Friday, February 4, 2011

Worth Mentioning - Keep the Faith, Brothers

We watch several movies a week. Every Friday, we'll talk a little about some of the movies we watched that we felt were Worth Mentioning.

This week, Cody talks about the experimental Running Time and Jay recommends films by a couple high-profile directors.


The basic conceit of Alfred Hitchcock's film Rope is that it's a story told in real time, in what appears to be a single take. No cut aways, no inserts. For his film Running Time, writer/director Josh Becker decided to take that idea and build upon it, adding a "ticking clock" time element into his story and expanding the scope. While Rope was set in one apartment, Running Time's characters travel throughout a city. When shooting on film, there's no way to actually shoot an entire feature in one take, so the cuts have to be hidden to keep up the illusion. While the "hidden cuts" in Rope are kind of obvious, Becker had an idea of how to better hide his cuts within movement, whether moving things past the camera or whip panning the camera itself. To avoid glaring color and lighting changes, Becker chose to film in black & white.

Running Time stars Bruce Campbell as Carl, a man who's just getting out of prison after serving five years. He's picked up by his old friend Patrick, who has gotten him the "welcome back" gift of some time with a prostitute - who turns out to Carl's high school flame Janie. Carl and Janie reconnect, but they don't have much time - Carl and Patrick have some place to be within 25 minutes of him walking out of the prison gates. This destination is a heist worth $250,000.

Do you think everything goes as planned? Hint: you can spot one of the cuts just by the fact that droplets of blood disappear from the camera lens.

Shot in ten days for $120,000, Running Time is a well-executed, interesting experiment in filmmaking/editing and a good, fast-paced crime drama.

Jay's mentions:


Directed by Martin Scorsese
Starring Leonardo DiCaprio, Mark Ruffalo, Ben Kingsley, Michelle Williams

Per IMDb: Drama set in 1954, U.S. Marshal Teddy Daniels is investigating the disappearance of a murderess who escaped from a hospital for the criminally insane and is presumed to be hiding nearby.

If you haven't seen this one yet, then I recommend checking it out. The mood and direction is top notch and there are some stellar performances from DiCaprio and Ruffalo, but considering the names attached, it's no surprise. I love a good mystery and a high usage of rain is always a plus in my book. Shutter Island delivers both in oodles!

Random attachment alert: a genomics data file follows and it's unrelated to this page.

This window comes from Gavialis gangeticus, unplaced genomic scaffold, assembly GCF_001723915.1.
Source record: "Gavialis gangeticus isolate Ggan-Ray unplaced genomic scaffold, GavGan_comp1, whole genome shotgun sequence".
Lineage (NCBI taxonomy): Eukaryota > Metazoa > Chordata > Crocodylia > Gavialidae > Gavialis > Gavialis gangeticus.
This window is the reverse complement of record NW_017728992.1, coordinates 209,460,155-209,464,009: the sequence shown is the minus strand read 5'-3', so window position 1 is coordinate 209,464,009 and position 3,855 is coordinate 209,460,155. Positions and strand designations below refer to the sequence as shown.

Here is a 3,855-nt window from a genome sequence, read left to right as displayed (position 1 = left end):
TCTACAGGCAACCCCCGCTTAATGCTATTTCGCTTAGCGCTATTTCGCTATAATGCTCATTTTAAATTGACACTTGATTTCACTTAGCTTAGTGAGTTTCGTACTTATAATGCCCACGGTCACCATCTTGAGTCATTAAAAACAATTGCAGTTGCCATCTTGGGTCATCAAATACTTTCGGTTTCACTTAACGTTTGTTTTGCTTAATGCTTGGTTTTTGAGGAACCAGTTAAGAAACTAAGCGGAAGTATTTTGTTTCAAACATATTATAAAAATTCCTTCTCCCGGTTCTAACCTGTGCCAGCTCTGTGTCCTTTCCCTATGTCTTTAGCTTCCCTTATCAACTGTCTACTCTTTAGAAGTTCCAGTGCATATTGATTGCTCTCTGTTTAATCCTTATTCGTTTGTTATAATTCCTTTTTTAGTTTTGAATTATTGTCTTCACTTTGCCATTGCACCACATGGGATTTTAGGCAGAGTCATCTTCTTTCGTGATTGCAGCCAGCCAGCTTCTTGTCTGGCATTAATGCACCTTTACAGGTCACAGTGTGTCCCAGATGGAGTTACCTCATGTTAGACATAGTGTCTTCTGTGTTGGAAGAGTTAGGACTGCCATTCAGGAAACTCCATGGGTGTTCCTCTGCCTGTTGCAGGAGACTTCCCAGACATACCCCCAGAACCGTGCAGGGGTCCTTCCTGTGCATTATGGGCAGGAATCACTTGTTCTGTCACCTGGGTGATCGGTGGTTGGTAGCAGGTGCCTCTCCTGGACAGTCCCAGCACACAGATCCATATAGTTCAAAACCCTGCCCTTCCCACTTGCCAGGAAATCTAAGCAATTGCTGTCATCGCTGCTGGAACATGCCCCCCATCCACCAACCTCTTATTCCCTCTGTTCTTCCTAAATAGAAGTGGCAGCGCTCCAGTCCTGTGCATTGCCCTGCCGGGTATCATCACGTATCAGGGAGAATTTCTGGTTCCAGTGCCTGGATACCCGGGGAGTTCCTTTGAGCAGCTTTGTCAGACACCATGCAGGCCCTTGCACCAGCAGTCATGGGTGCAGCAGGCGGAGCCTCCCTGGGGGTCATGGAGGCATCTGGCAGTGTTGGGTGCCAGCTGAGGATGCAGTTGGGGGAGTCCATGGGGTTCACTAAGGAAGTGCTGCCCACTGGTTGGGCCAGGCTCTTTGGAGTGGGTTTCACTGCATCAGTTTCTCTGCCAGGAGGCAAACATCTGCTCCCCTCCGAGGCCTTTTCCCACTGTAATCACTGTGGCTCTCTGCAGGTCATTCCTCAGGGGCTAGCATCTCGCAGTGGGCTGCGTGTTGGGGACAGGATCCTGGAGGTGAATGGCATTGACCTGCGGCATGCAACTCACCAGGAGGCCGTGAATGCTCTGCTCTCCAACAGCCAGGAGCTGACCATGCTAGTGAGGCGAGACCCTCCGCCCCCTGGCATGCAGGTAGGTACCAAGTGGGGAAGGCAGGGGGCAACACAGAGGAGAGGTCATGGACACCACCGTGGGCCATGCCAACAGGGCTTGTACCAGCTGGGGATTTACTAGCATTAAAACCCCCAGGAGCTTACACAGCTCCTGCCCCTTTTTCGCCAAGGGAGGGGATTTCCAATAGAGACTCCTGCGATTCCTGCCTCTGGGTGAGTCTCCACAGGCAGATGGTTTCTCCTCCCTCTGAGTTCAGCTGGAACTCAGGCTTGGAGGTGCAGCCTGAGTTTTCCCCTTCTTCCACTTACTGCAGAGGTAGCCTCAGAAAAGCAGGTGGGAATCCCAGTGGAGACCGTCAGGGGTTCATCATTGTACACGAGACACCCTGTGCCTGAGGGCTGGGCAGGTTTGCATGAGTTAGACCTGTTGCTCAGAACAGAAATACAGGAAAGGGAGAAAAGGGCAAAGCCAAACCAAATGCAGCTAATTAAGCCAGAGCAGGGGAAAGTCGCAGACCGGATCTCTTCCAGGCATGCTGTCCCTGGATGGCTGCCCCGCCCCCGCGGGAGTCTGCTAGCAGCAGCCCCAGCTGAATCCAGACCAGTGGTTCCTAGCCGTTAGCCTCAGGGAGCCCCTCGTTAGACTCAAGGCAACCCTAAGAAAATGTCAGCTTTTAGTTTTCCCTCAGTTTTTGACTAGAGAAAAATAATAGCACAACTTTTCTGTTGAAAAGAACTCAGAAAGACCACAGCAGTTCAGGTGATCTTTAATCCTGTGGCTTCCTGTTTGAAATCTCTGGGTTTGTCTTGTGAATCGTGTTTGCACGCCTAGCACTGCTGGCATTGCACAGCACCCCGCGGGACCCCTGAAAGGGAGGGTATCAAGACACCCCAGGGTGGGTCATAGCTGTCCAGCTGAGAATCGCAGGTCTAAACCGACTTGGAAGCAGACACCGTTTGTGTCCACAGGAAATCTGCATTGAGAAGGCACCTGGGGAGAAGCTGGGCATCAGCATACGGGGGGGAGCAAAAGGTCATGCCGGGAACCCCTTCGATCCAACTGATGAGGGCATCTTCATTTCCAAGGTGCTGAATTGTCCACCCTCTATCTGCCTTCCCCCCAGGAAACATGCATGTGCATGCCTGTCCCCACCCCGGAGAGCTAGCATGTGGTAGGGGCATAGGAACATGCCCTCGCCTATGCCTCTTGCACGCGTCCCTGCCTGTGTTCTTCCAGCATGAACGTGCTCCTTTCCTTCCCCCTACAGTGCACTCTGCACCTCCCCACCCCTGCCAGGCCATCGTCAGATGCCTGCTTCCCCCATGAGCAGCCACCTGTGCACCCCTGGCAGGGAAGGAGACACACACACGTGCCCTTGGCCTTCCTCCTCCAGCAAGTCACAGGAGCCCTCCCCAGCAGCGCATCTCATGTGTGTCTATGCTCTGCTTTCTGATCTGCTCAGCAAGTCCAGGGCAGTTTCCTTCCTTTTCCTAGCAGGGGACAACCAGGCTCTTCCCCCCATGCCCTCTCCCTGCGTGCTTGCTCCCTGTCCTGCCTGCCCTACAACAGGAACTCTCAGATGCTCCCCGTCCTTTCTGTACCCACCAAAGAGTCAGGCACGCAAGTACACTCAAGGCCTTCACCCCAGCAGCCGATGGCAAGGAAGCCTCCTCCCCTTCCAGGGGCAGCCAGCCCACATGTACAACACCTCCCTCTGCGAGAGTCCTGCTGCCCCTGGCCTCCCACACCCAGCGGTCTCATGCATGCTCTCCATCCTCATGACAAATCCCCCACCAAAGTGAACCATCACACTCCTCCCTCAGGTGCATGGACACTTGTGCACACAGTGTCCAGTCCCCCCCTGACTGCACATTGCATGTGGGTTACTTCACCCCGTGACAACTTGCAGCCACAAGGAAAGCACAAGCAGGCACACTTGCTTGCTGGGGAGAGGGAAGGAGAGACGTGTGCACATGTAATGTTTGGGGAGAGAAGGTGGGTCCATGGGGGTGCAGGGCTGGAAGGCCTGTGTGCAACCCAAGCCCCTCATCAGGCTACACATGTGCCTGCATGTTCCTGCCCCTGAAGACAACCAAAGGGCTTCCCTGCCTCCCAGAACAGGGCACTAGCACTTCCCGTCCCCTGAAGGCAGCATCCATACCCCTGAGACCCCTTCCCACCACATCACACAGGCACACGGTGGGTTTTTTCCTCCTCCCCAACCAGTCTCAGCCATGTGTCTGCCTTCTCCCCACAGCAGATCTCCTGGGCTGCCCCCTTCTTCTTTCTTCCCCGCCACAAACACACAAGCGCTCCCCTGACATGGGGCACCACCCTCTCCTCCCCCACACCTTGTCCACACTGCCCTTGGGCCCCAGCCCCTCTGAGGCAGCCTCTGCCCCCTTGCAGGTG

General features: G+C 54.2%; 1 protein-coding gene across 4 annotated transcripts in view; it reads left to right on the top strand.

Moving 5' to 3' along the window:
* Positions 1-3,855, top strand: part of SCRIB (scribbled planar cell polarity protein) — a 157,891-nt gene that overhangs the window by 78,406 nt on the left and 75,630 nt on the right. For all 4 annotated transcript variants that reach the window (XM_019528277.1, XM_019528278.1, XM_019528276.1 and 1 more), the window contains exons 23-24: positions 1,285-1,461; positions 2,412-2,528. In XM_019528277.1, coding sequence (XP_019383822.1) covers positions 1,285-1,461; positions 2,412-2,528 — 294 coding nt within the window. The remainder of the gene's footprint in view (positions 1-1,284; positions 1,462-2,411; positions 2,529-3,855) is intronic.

I wasn't sure I was going to care for the ending, but things are stretched out enough during the last few minutes that the viewer is allowed to take everything in. If you enjoy something that will leave you discussing every last gesture or line that is delivered then this one is definitely for you! The cast is chock-full of so much talent that it's a shame to leave anyone out. I'm glad I finally got around to watching this one. This is the type of film that, at least to me, is best viewed on a stormy night or a lonely winter day.

Shutter Island is currently available on Netflix Instant Viewing.


Directed by Darren Aronofsky
Starring Hugh Jackman, Rachel Weisz

Per IMDb: Spanning over one thousand years, and three parallel stories, The Fountain is a story of love, death, spirituality, and the fragility of our existence in this world.

I finally decided to see if I could make it through this the other day and was quite surprised with what I saw. Aronofsky is one of my favorite directors but I wasn't sure if I could sit through this film. Not only did I make it, but I'm sure I'll be re-watching it later on to see if I can actually make more sense of it. This is a strong testament to Aronofsky's overall body of work. If you look over all of his projects it becomes obvious that he can rise to just about any challenge as a filmmaker. I must add that I adored Ellen Burstyn's role in this movie, as she really captured my attention in every scene she appeared in.

One could say that I'm almost coming off as negative considering my doubts about being able to sit through this film, but I was always wary of it because of the subject matter and word-of-mouth. I was pleasantly surprised by it though and considering my hesitations upon watching it, I'd say that makes it more than worthy of a mention.

The Fountain is currently available on Netflix Instant Viewing.

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